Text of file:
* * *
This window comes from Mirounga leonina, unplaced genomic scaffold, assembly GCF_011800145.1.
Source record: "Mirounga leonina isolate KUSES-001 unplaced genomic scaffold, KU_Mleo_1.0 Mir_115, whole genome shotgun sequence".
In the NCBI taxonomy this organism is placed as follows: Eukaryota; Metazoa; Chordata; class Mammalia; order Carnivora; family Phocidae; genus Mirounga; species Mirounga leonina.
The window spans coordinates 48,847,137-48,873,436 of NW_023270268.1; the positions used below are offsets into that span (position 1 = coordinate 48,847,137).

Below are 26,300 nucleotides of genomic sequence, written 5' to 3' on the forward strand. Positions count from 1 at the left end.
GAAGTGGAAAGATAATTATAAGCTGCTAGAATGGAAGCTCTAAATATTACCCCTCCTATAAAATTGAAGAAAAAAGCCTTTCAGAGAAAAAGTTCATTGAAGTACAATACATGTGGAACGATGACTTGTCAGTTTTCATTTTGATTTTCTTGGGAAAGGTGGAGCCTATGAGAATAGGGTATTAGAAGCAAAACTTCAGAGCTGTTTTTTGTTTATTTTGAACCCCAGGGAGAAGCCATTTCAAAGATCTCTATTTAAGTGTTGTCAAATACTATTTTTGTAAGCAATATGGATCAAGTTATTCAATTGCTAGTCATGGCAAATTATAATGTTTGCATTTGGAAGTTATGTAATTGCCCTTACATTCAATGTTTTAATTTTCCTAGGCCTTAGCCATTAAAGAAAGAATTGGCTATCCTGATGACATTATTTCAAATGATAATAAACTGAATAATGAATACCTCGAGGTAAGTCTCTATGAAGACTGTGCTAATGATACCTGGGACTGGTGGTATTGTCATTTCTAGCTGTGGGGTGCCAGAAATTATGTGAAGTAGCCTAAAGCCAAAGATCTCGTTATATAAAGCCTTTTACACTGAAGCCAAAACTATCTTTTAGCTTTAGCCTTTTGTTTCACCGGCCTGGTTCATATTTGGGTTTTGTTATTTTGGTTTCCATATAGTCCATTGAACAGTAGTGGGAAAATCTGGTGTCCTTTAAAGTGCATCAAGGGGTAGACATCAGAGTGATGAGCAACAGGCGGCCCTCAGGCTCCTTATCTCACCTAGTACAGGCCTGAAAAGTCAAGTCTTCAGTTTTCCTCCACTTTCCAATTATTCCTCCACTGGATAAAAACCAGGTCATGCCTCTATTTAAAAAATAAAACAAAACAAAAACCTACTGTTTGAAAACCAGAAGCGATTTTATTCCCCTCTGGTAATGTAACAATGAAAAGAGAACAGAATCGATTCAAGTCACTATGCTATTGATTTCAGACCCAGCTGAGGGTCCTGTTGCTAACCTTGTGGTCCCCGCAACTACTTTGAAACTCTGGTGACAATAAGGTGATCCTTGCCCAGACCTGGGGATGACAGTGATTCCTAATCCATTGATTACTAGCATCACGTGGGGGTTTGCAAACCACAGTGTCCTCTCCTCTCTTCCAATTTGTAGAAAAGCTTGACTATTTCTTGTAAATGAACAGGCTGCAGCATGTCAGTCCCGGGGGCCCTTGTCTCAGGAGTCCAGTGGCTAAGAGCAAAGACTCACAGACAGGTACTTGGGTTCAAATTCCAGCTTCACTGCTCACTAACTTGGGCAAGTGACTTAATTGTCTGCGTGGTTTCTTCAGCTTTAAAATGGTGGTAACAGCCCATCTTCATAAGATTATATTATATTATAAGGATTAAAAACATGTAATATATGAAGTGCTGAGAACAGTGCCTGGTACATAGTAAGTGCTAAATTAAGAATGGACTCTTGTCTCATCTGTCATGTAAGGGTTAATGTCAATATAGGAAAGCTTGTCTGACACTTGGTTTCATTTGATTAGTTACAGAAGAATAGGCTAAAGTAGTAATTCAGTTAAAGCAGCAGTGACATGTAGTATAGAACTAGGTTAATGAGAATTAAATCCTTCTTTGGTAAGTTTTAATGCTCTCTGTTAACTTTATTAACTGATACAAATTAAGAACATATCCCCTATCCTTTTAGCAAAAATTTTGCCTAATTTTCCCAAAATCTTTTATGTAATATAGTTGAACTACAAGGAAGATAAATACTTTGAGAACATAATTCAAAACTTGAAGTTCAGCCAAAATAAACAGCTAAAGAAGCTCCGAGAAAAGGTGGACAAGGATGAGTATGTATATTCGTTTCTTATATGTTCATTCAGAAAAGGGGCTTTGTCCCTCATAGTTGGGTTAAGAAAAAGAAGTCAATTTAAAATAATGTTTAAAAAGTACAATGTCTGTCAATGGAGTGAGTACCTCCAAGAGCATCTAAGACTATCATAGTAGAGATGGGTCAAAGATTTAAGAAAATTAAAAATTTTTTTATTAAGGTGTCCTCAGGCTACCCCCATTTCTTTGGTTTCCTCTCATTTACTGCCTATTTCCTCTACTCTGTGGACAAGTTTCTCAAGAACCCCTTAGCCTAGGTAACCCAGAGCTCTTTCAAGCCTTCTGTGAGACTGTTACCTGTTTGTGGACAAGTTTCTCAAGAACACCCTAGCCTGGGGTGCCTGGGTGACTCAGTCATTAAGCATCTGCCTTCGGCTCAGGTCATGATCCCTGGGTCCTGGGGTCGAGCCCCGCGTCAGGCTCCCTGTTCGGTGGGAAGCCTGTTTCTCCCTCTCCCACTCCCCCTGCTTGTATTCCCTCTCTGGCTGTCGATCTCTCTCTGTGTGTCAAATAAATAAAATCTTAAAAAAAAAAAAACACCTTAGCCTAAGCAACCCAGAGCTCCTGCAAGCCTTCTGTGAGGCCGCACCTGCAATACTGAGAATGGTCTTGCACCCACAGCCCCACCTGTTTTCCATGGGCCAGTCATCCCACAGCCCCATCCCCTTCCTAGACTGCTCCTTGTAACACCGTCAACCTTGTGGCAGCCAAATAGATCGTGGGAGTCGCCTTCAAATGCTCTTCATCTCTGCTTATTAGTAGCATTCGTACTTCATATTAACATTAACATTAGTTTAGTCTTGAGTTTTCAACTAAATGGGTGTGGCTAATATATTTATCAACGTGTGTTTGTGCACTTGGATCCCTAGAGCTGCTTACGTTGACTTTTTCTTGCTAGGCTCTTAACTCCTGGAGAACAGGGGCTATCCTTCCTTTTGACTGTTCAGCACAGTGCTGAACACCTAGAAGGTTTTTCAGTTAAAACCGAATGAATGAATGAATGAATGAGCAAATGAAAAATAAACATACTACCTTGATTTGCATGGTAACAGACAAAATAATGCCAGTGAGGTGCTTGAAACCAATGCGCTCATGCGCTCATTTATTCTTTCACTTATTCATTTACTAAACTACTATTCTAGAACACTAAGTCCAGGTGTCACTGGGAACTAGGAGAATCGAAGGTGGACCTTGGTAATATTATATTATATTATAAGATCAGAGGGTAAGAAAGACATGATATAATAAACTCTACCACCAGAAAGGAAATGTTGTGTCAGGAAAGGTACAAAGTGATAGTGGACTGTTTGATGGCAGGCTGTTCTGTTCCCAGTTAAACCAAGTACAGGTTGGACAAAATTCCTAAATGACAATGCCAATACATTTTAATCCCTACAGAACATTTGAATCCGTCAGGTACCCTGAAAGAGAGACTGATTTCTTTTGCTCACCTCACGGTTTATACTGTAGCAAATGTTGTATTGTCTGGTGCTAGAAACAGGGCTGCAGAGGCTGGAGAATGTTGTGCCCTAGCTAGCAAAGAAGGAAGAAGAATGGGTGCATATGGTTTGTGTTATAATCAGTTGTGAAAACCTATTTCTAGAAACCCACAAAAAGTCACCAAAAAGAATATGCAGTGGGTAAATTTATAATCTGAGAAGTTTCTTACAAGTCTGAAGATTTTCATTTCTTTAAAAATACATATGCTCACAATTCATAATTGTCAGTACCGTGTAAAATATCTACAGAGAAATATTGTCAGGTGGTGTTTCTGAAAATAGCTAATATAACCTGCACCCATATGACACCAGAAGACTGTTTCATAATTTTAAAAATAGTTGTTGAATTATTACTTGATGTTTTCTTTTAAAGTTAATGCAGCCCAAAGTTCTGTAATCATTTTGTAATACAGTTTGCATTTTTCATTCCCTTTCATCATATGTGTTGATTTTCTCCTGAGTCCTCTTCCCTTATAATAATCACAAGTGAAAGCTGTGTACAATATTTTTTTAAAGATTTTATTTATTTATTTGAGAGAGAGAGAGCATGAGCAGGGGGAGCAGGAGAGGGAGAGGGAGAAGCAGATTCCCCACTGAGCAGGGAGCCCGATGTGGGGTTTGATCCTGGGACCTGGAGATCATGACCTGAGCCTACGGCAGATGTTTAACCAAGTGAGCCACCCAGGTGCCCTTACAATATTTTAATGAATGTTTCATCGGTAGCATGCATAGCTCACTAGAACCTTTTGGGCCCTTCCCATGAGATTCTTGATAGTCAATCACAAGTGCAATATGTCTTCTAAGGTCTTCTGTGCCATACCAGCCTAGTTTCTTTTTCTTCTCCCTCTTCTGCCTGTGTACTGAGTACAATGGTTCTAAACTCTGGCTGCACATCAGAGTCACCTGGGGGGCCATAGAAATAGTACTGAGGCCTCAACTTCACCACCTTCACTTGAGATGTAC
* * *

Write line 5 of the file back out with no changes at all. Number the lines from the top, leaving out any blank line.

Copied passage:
Below are 26,300 nucleotides of genomic sequence, written 5' to 3' on the forward strand. Positions count from 1 at the left end.